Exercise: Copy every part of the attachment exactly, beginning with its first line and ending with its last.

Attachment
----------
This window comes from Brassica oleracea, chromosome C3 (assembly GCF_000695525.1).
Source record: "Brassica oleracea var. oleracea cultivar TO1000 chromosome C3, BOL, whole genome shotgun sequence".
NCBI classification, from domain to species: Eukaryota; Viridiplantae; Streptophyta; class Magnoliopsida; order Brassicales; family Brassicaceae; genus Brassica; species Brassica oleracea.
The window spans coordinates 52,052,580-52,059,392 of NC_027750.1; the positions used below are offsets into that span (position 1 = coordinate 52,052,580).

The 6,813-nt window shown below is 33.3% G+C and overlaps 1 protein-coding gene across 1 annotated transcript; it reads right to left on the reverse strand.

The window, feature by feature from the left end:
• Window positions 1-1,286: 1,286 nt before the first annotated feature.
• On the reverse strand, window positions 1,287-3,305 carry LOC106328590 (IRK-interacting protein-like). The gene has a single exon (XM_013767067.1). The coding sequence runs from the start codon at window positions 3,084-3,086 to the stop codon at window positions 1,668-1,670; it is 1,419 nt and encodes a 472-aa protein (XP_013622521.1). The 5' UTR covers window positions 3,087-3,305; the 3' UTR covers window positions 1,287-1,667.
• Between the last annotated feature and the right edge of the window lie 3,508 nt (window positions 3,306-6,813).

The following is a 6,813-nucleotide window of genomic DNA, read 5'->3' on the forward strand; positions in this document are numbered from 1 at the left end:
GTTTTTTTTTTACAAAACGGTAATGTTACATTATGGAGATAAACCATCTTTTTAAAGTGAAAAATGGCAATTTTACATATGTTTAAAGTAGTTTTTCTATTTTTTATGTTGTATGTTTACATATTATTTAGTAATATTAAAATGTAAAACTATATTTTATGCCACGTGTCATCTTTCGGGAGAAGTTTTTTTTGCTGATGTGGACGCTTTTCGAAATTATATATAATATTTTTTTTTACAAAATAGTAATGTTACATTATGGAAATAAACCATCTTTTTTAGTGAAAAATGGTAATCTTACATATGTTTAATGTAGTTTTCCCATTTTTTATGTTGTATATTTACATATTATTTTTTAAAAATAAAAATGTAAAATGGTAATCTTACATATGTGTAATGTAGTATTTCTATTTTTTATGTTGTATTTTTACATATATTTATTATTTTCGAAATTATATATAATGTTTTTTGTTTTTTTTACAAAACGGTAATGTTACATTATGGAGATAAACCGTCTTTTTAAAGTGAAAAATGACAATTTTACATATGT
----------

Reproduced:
This window comes from Brassica oleracea, chromosome C3 (assembly GCF_000695525.1).
Source record: "Brassica oleracea var. oleracea cultivar TO1000 chromosome C3, BOL, whole genome shotgun sequence".
NCBI classification, from domain to species: Eukaryota; Viridiplantae; Streptophyta; class Magnoliopsida; order Brassicales; family Brassicaceae; genus Brassica; species Brassica oleracea.
The window spans coordinates 52,052,580-52,059,392 of NC_027750.1; the positions used below are offsets into that span (position 1 = coordinate 52,052,580).

The 6,813-nt window shown below is 33.3% G+C and overlaps 1 protein-coding gene across 1 annotated transcript; it reads right to left on the reverse strand.

The window, feature by feature from the left end:
• Window positions 1-1,286: 1,286 nt before the first annotated feature.
• On the reverse strand, window positions 1,287-3,305 carry LOC106328590 (IRK-interacting protein-like). The gene has a single exon (XM_013767067.1). The coding sequence runs from the start codon at window positions 3,084-3,086 to the stop codon at window positions 1,668-1,670; it is 1,419 nt and encodes a 472-aa protein (XP_013622521.1). The 5' UTR covers window positions 3,087-3,305; the 3' UTR covers window positions 1,287-1,667.
• Between the last annotated feature and the right edge of the window lie 3,508 nt (window positions 3,306-6,813).

The following is a 6,813-nucleotide window of genomic DNA, read 5'->3' on the forward strand; positions in this document are numbered from 1 at the left end:
GTTTTTTTTTTACAAAACGGTAATGTTACATTATGGAGATAAACCATCTTTTTAAAGTGAAAAATGGCAATTTTACATATGTTTAAAGTAGTTTTTCTATTTTTTATGTTGTATGTTTACATATTATTTAGTAATATTAAAATGTAAAACTATATTTTATGCCACGTGTCATCTTTCGGGAGAAGTTTTTTTTGCTGATGTGGACGCTTTTCGAAATTATATATAATATTTTTTTTTACAAAATAGTAATGTTACATTATGGAAATAAACCATCTTTTTTAGTGAAAAATGGTAATCTTACATATGTTTAATGTAGTTTTCCCATTTTTTATGTTGTATATTTACATATTATTTTTTAAAAATAAAAATGTAAAATGGTAATCTTACATATGTGTAATGTAGTATTTCTATTTTTTATGTTGTATTTTTACATATATTTATTATTTTCGAAATTATATATAATGTTTTTTGTTTTTTTTACAAAACGGTAATGTTACATTATGGAGATAAACCGTCTTTTTAAAGTGAAAAATGACAATTTTACATATGT